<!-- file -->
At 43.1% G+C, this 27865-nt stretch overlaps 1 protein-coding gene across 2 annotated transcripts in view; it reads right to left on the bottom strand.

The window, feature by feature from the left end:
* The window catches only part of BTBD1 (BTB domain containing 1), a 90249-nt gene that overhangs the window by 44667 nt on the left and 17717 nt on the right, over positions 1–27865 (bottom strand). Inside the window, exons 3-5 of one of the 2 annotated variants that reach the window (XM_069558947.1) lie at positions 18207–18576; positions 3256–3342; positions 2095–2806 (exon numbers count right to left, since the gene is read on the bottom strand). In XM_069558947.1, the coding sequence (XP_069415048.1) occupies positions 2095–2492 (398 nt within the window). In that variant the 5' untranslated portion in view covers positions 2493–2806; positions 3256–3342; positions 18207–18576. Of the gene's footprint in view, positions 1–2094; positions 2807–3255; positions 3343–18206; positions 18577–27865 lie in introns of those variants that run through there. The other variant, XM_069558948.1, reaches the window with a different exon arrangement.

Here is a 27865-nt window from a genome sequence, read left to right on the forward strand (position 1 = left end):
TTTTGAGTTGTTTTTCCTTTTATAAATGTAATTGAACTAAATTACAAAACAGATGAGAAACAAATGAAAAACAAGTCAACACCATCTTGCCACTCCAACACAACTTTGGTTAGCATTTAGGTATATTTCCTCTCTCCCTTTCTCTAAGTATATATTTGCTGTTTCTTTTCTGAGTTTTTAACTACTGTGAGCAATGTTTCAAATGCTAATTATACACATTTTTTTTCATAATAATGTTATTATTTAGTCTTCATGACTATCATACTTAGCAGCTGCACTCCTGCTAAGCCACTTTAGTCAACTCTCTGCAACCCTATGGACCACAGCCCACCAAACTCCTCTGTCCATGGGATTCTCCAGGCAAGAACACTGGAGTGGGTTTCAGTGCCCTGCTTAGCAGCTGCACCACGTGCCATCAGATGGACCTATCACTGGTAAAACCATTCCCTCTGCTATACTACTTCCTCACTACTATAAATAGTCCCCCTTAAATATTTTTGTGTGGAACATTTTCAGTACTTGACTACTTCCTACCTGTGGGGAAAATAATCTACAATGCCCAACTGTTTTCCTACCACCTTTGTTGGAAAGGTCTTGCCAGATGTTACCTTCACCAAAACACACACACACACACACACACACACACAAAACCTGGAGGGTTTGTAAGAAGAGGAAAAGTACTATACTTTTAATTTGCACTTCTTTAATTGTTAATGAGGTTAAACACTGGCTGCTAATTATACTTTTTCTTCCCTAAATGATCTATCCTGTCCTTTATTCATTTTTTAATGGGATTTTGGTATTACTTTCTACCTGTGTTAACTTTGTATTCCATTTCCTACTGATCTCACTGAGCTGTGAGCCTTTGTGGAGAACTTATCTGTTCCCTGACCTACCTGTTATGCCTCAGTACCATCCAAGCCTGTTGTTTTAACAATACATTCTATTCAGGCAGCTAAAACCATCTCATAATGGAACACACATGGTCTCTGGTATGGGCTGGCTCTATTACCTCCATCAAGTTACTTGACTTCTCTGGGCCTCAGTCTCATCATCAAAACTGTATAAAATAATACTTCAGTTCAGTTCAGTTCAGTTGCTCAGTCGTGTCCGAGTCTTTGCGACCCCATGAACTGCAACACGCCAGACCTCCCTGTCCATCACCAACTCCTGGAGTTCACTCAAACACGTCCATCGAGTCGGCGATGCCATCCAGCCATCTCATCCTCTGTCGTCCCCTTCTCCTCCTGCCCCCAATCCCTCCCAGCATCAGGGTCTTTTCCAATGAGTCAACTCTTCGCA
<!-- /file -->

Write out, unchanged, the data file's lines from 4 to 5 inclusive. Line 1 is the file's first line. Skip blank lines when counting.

Here is a 27865-nt window from a genome sequence, read left to right on the forward strand (position 1 = left end):
TTTTGAGTTGTTTTTCCTTTTATAAATGTAATTGAACTAAATTACAAAACAGATGAGAAACAAATGAAAAACAAGTCAACACCATCTTGCCACTCCAACACAACTTTGGTTAGCATTTAGGTATATTTCCTCTCTCCCTTTCTCTAAGTATATATTTGCTGTTTCTTTTCTGAGTTTTTAACTACTGTGAGCAATGTTTCAAATGCTAATTATACACATTTTTTTTCATAATAATGTTATTATTTAGTCTTCATGACTATCATACTTAGCAGCTGCACTCCTGCTAAGCCACTTTAGTCAACTCTCTGCAACCCTATGGACCACAGCCCACCAAACTCCTCTGTCCATGGGATTCTCCAGGCAAGAACACTGGAGTGGGTTTCAGTGCCCTGCTTAGCAGCTGCACCACGTGCCATCAGATGGACCTATCACTGGTAAAACCATTCCCTCTGCTATACTACTTCCTCACTACTATAAATAGTCCCCCTTAAATATTTTTGTGTGGAACATTTTCAGTACTTGACTACTTCCTACCTGTGGGGAAAATAATCTACAATGCCCAACTGTTTTCCTACCACCTTTGTTGGAAAGGTCTTGCCAGATGTTACCTTCACCAAAACACACACACACACACACACACACACACAAAACCTGGAGGGTTTGTAAGAAGAGGAAAAGTACTATACTTTTAATTTGCACTTCTTTAATTGTTAATGAGGTTAAACACTGGCTGCTAATTATACTTTTTCTTCCCTAAATGATCTATCCTGTCCTTTATTCATTTTTTAATGGGATTTTGGTATTACTTTCTACCTGTGTTAACTTTGTATTCCATTTCCTACTGATCTCACTGAGCTGTGAGCCTTTGTGGAGAACTTATCTGTTCCCTGACCTACCTGTTATGCCTCAGTACCATCCAAGCCTGTTGTTTTAACAATACATTCTATTCAGGCAGCTAAAACCATCTCATAATGGAACACACATGGTCTCTGGTATGGGCTGGCTCTATTACCTCCATCAAGTTACTTGACTTCTCTGGGCCTCAGTCTCATCATCAAAACTGTATAAAATAATACTTCAGTTCAGTTCAGTTCAGTTGCTCAGTCGTGTCCGAGTCTTTGCGACCCCATGAACTGCAACACGCCAGACCTCCCTGTCCATCACCAACTCCTGGAGTTCACTCAAACACGTCCATCGAGTCGGCGATGCCATCCAGCCATCTCATCCTCTGTCGTCCCCTTCTCCTCCTGCCCCCAATCCCTCCCAGCATCAGGGTCTTTTCCAATGAGTCAACTCTTCGCA